There is no area of behaviour that human beings feel more shame around than sex. We can perhaps understand some of the origins of this culture of shame when we look at the historical values of religion or even modern sex education, with its emphasis on physical functions and pregnancy prevention.

As  relationship coaches and psychotherapists, we sit with couples from all walks of life, where at least one of the partners is affected by sexual shame. By sexual shame, we mean all the ways we come to feel that who we are as sexual beings – including how we think about sex, our sexual beliefs and values, our sexual desires and our sexual behaviours are wrong, fundamentally bad or evil, or more corrosive still, embarrassing.

Some families instil a sense of shame in children for having sexual feelings in the first place. Where parents talk about sex and sexual relationships with judgement or condemnation, children internalise the notion that “sex is wrong”. If there is an absence of appropriate touch between the parents, children grow up with no modelling of affection, tenderness or playfulness.

As children, we were sexually innocent, touching our genitals with no sense of shame or embarrassment. But soon, we were told to stop doing it, without any explanation as to why. We were often given silly names to refer to our penis or vagina, as if to use the correct name was somehow offensive. And if we were caught exploring our bodies while playing childhood games, we were told off and made to feel ashamed and guilty. There are probably very few parents around who would explain to their children that masturbation is a normal and healthy activity and would encourage them just to enjoy it,

Since social media has become so powerful, it has become a common area for harassment. For example, the expression “slut shaming” is often used online when teenage girls are being criticised (shamed) for their sexual expression or assumed sexual experiences. Boys are not immune either – taunts about penis size, sexual impotence or effeminacy are all too common and cause lasting damage.

Being shamed can affect anyone, but it especially affects those who don’t fit the so-called norm. Lesbian, gay, bisexual, transgender and queer / questioning (LGBTQ) are easy targets. They are recognised as being a high risk group for suicide and they often feel marginalised because of their sexuality. This is how shame hurts and destroys.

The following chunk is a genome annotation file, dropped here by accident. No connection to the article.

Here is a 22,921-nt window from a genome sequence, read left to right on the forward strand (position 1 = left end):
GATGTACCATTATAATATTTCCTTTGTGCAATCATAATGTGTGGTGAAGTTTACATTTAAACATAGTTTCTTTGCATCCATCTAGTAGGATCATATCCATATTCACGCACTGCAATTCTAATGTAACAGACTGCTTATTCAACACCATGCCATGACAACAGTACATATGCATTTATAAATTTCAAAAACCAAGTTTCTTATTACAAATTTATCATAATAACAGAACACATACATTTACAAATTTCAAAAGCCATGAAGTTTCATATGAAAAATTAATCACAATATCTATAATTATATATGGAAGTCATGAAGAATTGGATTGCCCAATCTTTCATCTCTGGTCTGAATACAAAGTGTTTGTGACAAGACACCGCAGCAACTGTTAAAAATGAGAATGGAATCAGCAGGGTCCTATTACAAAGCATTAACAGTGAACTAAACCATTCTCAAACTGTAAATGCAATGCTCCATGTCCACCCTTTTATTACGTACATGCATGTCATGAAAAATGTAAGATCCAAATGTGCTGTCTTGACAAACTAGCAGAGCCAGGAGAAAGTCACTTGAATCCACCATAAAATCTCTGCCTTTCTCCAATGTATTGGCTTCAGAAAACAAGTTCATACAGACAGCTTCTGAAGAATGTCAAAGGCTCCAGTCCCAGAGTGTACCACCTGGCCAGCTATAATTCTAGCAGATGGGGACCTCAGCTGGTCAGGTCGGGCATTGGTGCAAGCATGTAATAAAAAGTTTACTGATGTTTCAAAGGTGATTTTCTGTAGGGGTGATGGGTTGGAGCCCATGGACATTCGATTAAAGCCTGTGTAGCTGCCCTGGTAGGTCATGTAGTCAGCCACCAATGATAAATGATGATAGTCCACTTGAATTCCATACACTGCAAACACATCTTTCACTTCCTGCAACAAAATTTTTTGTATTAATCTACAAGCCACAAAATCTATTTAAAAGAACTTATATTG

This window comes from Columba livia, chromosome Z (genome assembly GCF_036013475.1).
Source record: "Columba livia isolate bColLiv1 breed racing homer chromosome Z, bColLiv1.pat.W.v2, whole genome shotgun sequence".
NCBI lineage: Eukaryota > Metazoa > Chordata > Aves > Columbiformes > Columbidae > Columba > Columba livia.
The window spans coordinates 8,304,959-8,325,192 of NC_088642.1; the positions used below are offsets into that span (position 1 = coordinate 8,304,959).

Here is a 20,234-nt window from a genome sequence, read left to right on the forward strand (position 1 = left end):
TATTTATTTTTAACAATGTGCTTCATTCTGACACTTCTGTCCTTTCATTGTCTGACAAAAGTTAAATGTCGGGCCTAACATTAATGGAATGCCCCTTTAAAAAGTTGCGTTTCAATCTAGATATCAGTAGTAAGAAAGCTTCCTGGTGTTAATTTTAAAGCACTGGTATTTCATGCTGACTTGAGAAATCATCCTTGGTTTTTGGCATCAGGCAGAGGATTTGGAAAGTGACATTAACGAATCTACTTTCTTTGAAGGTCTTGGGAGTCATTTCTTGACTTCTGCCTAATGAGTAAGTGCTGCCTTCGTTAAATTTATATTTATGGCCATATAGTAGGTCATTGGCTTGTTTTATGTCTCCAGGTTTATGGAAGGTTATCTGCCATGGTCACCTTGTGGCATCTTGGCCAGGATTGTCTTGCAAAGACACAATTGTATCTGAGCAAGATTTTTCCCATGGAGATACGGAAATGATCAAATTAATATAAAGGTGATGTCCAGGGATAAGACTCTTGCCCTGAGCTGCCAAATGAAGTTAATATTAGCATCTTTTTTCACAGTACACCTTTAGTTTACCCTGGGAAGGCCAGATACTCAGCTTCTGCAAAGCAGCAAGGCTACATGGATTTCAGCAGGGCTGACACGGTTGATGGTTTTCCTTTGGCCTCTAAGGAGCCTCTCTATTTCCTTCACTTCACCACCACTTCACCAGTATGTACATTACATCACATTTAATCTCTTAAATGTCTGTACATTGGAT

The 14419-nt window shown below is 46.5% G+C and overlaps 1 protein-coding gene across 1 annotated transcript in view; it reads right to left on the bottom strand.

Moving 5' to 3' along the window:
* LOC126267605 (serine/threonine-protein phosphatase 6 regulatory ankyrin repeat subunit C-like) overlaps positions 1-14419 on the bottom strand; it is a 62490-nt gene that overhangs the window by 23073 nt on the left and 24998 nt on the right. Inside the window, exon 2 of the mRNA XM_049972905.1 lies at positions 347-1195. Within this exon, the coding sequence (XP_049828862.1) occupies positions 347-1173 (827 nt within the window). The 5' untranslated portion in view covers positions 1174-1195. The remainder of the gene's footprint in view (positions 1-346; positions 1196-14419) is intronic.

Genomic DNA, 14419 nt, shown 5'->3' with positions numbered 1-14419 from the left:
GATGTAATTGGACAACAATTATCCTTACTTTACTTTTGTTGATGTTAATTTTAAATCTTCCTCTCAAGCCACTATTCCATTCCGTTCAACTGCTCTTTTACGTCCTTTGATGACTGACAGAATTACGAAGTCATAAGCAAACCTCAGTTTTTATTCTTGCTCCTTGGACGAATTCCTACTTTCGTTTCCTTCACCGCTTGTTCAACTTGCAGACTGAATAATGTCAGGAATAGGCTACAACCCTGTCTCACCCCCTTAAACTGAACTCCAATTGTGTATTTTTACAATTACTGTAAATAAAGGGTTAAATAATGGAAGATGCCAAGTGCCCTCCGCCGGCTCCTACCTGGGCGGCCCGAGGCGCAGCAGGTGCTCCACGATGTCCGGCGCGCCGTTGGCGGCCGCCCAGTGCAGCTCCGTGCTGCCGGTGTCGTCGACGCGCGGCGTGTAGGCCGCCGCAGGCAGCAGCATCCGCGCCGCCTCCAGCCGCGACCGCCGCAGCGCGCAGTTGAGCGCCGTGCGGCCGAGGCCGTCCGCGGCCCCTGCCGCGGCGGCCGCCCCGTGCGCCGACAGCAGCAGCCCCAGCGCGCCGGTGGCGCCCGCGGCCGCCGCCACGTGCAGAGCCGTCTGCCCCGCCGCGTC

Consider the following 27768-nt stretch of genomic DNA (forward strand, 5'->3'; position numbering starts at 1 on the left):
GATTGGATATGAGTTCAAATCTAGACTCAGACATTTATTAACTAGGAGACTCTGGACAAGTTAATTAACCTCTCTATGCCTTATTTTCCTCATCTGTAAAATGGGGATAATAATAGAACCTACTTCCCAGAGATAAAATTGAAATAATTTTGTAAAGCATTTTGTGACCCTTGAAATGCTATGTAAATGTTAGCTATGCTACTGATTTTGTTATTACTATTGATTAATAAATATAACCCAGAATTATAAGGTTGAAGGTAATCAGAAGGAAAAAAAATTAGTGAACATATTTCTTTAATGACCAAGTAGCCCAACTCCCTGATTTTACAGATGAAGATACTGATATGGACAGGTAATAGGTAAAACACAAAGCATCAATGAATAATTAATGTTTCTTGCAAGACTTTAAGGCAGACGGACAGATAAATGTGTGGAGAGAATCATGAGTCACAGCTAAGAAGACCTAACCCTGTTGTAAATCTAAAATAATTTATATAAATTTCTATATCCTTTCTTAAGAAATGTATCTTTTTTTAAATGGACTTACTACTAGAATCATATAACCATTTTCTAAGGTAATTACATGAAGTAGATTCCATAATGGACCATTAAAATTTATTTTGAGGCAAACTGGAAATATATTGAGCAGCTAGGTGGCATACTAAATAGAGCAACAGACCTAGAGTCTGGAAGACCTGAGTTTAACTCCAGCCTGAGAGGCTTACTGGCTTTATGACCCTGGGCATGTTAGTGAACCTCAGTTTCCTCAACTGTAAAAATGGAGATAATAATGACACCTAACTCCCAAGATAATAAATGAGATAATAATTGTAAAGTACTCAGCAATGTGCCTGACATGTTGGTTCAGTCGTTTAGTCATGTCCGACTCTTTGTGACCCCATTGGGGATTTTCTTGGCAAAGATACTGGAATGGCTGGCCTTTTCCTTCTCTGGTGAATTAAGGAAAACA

So what does sexual shame look like in couples psychotherapy. Sometimes at LoveRelations, clients are very clear – they are ashamed of their bisexuality, their cross-dressing, their on-line porn habit. More often, couples arrive in therapy and allude to “lack of intimacy”, or a “sexless marriage”.

Why aren’t these couples having sex? Once we’ve ruled out health problems, or a hidden affair – someone else in the picture is a very common cause and catalyst of a sexless marriage – then it’s worth exploring sexual shame. If one or both partners in the relationship has shame around their sexuality, or an aspect of their sexuality, or sexual functioning, it’s most likely they will keep it a secret. That’s how shame works.

The author and leading shame researcher, Brene Brown talks about guilt and shame in this way: “I believe that guilt is adaptive and helpful – it’s holding something we’ve done or failed to do up against our values and feeling psychological discomfort. I define shame as the intensely painful feeling or experience of believing we’re flawed and therefore unworthy of love and belonging.”

“Is shame is about the fear of losing your worthiness and social connections, sexual shame is all about feeling unloveable, unworthy of partnership and being branded abnormal”

Much of our work at LoveRelations is about helping couples detoxify some of their shame. It’s often in the one-to-one therapy sessions that a man may talk about erectile dysfunction. Sometimes clients will begin to talk about their discomfort in being sexual in the first place. Whilst they might know it’s a set of negative messages from childhood or from popular culture, still the shame persists. And because it’s so inextricably bound up with feeling “wrong” or “bad” then to talk about it feels nearly impossible. Hence the stalemate. No sex, no discussions.

There are many forms of sexual shame, just as there are all sorts of couples. What is similar, sadly, is the pain and silence which accompanied the suffering. At LoveRelations, we encourage couples to take the lid offs one of this shame. We look at what messages might have been acquired along the way to do with “good” and “bad” or “normal”. We create a safe space where couples can begin. To communicate, free from shame, judgement or even expectation.

Where there is sexual shame, there is always secrecy and silence. No relationship can flourish under these conditions. And every individual deserves to be free of their toxic shame.

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